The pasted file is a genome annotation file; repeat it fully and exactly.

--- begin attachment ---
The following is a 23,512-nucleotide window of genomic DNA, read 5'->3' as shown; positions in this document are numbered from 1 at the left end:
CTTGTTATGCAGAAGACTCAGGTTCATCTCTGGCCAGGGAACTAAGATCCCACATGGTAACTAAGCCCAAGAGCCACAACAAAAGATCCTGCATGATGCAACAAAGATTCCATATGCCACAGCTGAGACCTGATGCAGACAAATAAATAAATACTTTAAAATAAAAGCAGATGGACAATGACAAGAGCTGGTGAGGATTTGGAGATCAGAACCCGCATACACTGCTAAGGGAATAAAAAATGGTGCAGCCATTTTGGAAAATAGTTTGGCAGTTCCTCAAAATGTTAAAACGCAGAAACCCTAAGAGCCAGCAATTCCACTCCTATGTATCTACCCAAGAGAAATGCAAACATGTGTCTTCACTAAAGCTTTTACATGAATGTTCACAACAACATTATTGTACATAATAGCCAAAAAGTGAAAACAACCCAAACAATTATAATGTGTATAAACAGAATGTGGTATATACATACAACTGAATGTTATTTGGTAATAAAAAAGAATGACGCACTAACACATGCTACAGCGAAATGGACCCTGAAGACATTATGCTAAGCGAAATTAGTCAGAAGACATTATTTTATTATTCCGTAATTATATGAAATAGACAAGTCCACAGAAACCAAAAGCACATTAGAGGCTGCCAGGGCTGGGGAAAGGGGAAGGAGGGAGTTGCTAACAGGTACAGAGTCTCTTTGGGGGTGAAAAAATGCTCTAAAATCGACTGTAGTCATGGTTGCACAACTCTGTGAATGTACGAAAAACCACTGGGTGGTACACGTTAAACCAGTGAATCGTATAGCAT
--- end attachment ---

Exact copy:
The following is a 23,512-nucleotide window of genomic DNA, read 5'->3' as shown; positions in this document are numbered from 1 at the left end:
CTTGTTATGCAGAAGACTCAGGTTCATCTCTGGCCAGGGAACTAAGATCCCACATGGTAACTAAGCCCAAGAGCCACAACAAAAGATCCTGCATGATGCAACAAAGATTCCATATGCCACAGCTGAGACCTGATGCAGACAAATAAATAAATACTTTAAAATAAAAGCAGATGGACAATGACAAGAGCTGGTGAGGATTTGGAGATCAGAACCCGCATACACTGCTAAGGGAATAAAAAATGGTGCAGCCATTTTGGAAAATAGTTTGGCAGTTCCTCAAAATGTTAAAACGCAGAAACCCTAAGAGCCAGCAATTCCACTCCTATGTATCTACCCAAGAGAAATGCAAACATGTGTCTTCACTAAAGCTTTTACATGAATGTTCACAACAACATTATTGTACATAATAGCCAAAAAGTGAAAACAACCCAAACAATTATAATGTGTATAAACAGAATGTGGTATATACATACAACTGAATGTTATTTGGTAATAAAAAAGAATGACGCACTAACACATGCTACAGCGAAATGGACCCTGAAGACATTATGCTAAGCGAAATTAGTCAGAAGACATTATTTTATTATTCCGTAATTATATGAAATAGACAAGTCCACAGAAACCAAAAGCACATTAGAGGCTGCCAGGGCTGGGGAAAGGGGAAGGAGGGAGTTGCTAACAGGTACAGAGTCTCTTTGGGGGTGAAAAAATGCTCTAAAATCGACTGTAGTCATGGTTGCACAACTCTGTGAATGTACGAAAAACCACTGGGTGGTACACGTTAAACCAGTGAATCGTATAGCAT